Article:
Newswise — It’s official: sugar is not so sweet—for our health, that is. The new study “Added Sugar Intake and Cardiovascular Diseases Mortality Among US Adults,” published in JAMA Internal Medicine, examines the intake of “added sugars,” and the results suggest that sugar is now an independent risk factor for heart disease and other chronic diseases. This study’s findings are yet another reason to cut back on our added sugar intake.
But what does cutting back on sugar really mean, and how can we do it? Avoiding sugary drinks, candy and cookies is obvious, but what about the less obvious ways sugar enters the body? How can sugar be identified when it is incognito? Dr. David Platt, CEO of Boston Therapeutics, is a scientific pioneer, author and expert on complex carbohydrate chemistry who has devoted his life’s work to studying this topic and how carbohydrates allow sugar to enter the body. Carbohydrates have been shown to play a fundamental role in normal cell function, as well as in major disease pathologies including cancer, cardiovascular disease and inflammatory diseases.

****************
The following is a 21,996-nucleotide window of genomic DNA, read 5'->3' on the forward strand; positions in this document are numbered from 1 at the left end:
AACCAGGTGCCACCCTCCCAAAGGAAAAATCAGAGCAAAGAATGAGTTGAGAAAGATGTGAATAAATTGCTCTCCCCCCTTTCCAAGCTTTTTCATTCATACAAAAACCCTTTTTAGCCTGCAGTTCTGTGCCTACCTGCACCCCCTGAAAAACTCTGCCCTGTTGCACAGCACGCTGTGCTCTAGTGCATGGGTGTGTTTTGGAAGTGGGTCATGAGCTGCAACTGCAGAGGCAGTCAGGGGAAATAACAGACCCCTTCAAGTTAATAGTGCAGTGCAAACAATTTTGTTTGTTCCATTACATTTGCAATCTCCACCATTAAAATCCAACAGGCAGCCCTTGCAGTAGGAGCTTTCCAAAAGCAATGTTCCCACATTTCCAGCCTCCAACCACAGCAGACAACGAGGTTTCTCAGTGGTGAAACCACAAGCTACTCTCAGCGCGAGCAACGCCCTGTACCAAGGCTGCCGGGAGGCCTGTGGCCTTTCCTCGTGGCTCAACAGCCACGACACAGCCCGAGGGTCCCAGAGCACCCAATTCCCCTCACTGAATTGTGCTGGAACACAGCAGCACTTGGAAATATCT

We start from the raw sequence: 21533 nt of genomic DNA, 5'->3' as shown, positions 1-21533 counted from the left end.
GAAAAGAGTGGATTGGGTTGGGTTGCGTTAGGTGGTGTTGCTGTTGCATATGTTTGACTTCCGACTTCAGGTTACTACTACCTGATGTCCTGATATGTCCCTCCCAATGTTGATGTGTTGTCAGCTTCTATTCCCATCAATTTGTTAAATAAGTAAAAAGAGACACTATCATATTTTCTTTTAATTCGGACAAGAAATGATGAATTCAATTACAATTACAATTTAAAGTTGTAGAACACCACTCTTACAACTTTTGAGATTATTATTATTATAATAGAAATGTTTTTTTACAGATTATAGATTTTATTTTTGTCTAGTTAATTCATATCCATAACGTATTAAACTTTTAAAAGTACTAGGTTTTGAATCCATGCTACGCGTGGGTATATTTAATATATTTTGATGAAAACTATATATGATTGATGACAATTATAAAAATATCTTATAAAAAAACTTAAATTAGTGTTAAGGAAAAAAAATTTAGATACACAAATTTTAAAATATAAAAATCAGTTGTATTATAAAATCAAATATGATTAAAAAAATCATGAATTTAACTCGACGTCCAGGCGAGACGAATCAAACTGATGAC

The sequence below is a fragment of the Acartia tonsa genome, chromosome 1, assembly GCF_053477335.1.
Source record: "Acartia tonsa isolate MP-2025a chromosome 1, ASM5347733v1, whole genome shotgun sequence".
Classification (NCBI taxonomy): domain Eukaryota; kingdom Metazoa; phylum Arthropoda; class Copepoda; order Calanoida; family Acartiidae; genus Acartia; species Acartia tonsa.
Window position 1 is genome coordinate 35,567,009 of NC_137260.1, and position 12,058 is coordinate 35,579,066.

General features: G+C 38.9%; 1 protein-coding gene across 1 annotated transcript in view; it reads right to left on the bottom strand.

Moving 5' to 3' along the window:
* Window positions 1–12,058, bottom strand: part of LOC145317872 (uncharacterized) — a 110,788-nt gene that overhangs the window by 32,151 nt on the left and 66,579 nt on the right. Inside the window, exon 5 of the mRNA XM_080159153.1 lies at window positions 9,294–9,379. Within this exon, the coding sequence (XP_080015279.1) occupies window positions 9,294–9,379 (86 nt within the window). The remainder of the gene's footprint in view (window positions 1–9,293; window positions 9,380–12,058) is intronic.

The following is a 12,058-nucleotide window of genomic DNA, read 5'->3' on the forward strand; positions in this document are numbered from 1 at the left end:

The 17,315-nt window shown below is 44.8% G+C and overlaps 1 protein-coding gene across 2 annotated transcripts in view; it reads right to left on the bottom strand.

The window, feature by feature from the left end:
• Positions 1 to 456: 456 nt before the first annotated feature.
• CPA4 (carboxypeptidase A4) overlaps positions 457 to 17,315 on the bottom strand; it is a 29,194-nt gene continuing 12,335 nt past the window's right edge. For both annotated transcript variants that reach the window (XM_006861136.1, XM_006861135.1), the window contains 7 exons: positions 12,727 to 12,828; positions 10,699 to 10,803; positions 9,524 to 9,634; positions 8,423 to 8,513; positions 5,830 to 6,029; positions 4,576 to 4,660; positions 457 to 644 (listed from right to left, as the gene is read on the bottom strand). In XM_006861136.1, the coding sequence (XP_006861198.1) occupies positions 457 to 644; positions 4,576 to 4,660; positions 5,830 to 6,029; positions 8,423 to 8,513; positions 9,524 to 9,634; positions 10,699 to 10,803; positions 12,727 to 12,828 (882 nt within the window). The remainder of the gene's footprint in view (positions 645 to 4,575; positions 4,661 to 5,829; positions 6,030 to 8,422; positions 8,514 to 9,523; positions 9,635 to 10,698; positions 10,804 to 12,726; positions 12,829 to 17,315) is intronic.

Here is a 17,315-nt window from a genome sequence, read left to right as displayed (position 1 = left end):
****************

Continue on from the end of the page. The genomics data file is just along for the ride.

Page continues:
Dr. Platt’s unprecedented work in complex carbohydrate chemistry has contributed to the development of multiple therapeutics for chronic diseases, including diabetes. Currently, Dr. Platt is developing BTI320 (formerly PAZ320), a non-systemic, non-toxic, chewable drug candidate being studied in people with Type 2 diabetes. BTI320 might have a unique mechanism of action because it aims to block carbohydrates from turning into glucose, in contrast to currently available diabetes treatments that work to force blood sugar down only after it has entered the digestive system and organs like the pancreas.
Because of the role carbohydrates play in glucose intake, eliminating “sugary” food and drinks is not enough. We must consider that carbohydrates may be masking sugar’s true identity. With products such as BTI320 currently in development, it becomes a possibility to address this challenge in a new and technologically compelling way.